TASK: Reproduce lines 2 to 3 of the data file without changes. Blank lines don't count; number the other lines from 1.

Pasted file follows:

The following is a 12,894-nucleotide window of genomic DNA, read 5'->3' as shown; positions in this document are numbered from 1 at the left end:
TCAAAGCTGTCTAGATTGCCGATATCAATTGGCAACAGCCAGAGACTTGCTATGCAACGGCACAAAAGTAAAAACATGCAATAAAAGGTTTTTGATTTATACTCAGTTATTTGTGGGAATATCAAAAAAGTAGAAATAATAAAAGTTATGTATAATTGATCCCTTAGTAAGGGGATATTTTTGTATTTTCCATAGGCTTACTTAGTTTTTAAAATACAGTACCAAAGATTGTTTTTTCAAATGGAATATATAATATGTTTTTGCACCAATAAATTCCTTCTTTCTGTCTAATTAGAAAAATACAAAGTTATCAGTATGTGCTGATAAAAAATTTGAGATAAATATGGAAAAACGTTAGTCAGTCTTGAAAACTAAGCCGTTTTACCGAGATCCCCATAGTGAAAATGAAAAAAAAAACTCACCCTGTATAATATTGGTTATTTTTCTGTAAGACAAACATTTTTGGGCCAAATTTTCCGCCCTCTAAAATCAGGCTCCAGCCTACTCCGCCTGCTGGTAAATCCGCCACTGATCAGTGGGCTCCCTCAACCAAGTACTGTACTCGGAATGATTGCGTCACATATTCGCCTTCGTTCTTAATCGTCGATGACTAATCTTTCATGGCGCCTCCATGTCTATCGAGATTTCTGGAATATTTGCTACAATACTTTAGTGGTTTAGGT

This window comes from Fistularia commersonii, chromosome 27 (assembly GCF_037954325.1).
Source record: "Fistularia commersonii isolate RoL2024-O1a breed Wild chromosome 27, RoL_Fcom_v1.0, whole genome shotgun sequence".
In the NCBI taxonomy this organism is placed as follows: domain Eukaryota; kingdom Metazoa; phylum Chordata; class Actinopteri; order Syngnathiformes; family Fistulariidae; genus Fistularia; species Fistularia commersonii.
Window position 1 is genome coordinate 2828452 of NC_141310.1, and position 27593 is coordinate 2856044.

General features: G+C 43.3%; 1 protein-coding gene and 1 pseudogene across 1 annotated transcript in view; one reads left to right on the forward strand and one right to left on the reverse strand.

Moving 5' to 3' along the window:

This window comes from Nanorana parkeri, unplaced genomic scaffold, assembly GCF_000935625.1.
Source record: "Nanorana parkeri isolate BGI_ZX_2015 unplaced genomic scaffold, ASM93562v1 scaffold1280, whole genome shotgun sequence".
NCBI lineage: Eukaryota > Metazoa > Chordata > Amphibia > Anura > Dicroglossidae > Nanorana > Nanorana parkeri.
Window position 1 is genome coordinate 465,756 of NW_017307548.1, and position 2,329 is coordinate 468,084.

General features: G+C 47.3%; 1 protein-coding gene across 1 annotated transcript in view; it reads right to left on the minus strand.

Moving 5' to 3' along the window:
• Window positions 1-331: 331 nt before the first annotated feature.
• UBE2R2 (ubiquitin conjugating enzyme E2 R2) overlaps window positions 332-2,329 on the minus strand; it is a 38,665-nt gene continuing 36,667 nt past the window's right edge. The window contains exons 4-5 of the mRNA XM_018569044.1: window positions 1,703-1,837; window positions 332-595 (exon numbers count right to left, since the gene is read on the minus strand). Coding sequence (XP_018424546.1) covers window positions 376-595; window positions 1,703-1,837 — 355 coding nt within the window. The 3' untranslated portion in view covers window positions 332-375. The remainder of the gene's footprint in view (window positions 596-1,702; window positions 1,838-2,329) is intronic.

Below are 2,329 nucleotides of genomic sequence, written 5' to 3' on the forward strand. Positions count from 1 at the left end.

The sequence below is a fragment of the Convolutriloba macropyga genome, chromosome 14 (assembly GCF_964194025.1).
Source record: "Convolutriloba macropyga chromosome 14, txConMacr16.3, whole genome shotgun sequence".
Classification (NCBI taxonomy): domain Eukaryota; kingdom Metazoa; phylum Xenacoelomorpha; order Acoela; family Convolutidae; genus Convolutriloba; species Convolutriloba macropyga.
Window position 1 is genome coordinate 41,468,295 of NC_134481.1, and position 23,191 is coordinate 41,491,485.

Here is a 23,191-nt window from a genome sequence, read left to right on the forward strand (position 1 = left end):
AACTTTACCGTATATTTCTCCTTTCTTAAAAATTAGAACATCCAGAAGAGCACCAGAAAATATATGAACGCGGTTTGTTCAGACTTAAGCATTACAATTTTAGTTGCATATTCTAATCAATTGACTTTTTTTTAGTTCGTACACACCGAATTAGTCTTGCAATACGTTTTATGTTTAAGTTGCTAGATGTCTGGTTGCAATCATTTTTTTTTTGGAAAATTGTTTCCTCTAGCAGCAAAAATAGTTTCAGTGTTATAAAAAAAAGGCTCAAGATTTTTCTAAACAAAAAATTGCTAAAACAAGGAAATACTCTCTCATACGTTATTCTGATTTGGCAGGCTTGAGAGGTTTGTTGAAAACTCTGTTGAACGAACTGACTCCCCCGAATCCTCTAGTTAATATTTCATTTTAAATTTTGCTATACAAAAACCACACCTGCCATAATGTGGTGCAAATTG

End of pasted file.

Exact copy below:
TCAAAGCTGTCTAGATTGCCGATATCAATTGGCAACAGCCAGAGACTTGCTATGCAACGGCACAAAAGTAAAAACATGCAATAAAAGGTTTTTGATTTATACTCAGTTATTTGTGGGAATATCAAAAAAGTAGAAATAATAAAAGTTATGTATAATTGATCCCTTAGTAAGGGGATATTTTTGTATTTTCCATAGGCTTACTTAGTTTTTAAAATACAGTACCAAAGATTGTTTTTTCAAATGGAATATATAATATGTTTTTGCACCAATAAATTCCTTCTTTCTGTCTAATTAGAAAAATACAAAGTTATCAGTATGTGCTGATAAAAAATTTGAGATAAATATGGAAAAACGTTAGTCAGTCTTGAAAACTAAGCCGTTTTACCGAGATCCCCATAGTGAAAATGAAAAAAAAAACTCACCCTGTATAATATTGGTTATTTTTCTGTAAGACAAACATTTTTGGGCCAAATTTTCCGCCCTCTAAAATCAGGCTCCAGCCTACTCCGCCTGCTGGTAAATCCGCCACTGATCAGTGGGCTCCCTCAACCAAGTACTGTACTCGGAATGATTGCGTCACATATTCGCCTTCGTTCTTAATCGTCGATGACTAATCTTTCATGGCGCCTCCATGTCTATCGAGATTTCTGGAATATTTGCTACAATACTTTAGTGGTTTAGGT

This window comes from Fistularia commersonii, chromosome 27 (assembly GCF_037954325.1).